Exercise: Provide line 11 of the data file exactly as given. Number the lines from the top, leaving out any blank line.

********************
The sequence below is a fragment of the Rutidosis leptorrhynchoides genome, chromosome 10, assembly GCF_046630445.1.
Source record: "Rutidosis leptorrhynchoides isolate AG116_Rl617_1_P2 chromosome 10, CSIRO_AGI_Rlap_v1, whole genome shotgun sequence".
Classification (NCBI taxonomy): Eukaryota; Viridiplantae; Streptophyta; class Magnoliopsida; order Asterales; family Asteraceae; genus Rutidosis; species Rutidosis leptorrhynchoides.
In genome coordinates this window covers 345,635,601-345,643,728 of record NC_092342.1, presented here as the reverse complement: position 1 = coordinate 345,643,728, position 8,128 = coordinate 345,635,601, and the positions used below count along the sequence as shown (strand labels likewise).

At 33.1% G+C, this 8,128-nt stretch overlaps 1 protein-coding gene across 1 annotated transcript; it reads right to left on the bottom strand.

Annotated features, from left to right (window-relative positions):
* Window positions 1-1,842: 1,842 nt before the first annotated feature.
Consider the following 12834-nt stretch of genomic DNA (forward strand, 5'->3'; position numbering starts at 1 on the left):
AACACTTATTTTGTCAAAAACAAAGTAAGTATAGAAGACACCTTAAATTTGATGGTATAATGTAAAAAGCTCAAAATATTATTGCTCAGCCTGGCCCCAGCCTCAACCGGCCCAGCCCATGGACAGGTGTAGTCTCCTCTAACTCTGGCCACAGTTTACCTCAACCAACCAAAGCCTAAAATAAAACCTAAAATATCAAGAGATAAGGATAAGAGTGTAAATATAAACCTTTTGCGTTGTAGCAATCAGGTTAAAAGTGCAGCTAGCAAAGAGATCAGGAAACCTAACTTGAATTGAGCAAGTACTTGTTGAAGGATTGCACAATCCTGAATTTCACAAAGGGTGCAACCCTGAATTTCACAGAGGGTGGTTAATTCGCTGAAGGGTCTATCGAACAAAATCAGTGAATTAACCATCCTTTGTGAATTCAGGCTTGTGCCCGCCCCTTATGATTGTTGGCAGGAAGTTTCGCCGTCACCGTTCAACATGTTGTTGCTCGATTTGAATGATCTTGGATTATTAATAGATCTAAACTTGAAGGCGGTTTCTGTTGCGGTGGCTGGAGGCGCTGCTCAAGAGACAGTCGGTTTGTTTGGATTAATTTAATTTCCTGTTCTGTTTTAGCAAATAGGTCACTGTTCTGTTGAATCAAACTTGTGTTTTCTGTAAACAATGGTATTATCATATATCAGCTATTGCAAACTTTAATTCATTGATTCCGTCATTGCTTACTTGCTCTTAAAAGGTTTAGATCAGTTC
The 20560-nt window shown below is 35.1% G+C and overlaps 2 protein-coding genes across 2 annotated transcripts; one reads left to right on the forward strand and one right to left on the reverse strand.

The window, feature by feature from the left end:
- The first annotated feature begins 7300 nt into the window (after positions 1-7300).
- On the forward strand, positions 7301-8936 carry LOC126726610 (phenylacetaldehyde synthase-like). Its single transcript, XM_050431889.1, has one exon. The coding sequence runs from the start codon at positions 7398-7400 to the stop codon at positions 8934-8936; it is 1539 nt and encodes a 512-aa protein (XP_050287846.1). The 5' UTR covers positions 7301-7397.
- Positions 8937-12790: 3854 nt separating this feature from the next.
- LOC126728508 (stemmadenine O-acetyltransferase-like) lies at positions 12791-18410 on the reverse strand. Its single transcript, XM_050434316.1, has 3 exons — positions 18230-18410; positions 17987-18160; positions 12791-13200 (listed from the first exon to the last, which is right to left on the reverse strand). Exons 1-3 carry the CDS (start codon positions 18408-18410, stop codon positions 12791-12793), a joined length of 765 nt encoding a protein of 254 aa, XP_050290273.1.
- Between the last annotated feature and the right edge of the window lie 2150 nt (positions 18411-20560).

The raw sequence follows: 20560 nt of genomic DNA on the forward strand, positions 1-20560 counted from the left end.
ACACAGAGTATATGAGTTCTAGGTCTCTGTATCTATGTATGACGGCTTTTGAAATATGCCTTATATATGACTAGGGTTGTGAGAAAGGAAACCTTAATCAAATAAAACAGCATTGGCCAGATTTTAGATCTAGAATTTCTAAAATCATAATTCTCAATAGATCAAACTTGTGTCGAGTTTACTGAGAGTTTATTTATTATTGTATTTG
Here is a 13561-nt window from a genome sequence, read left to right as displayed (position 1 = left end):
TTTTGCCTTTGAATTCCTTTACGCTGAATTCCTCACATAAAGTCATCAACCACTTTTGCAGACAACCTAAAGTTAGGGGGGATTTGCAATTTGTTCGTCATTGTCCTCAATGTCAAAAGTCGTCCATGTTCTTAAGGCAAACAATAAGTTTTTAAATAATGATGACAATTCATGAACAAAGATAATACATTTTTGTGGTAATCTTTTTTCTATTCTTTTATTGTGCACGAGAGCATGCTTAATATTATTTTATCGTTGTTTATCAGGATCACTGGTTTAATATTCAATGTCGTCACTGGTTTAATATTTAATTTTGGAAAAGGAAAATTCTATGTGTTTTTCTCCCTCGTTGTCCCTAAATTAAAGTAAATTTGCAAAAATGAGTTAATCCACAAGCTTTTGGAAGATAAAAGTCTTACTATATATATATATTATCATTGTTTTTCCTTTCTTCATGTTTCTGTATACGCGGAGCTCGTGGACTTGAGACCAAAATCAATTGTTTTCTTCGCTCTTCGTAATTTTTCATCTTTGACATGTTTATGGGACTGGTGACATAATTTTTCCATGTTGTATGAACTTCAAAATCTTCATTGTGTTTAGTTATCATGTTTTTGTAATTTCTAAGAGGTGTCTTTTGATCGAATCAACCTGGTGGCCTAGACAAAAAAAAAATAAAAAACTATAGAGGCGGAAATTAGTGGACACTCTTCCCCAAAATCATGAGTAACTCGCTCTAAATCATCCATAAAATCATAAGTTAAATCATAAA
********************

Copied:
The window, feature by feature from the left end: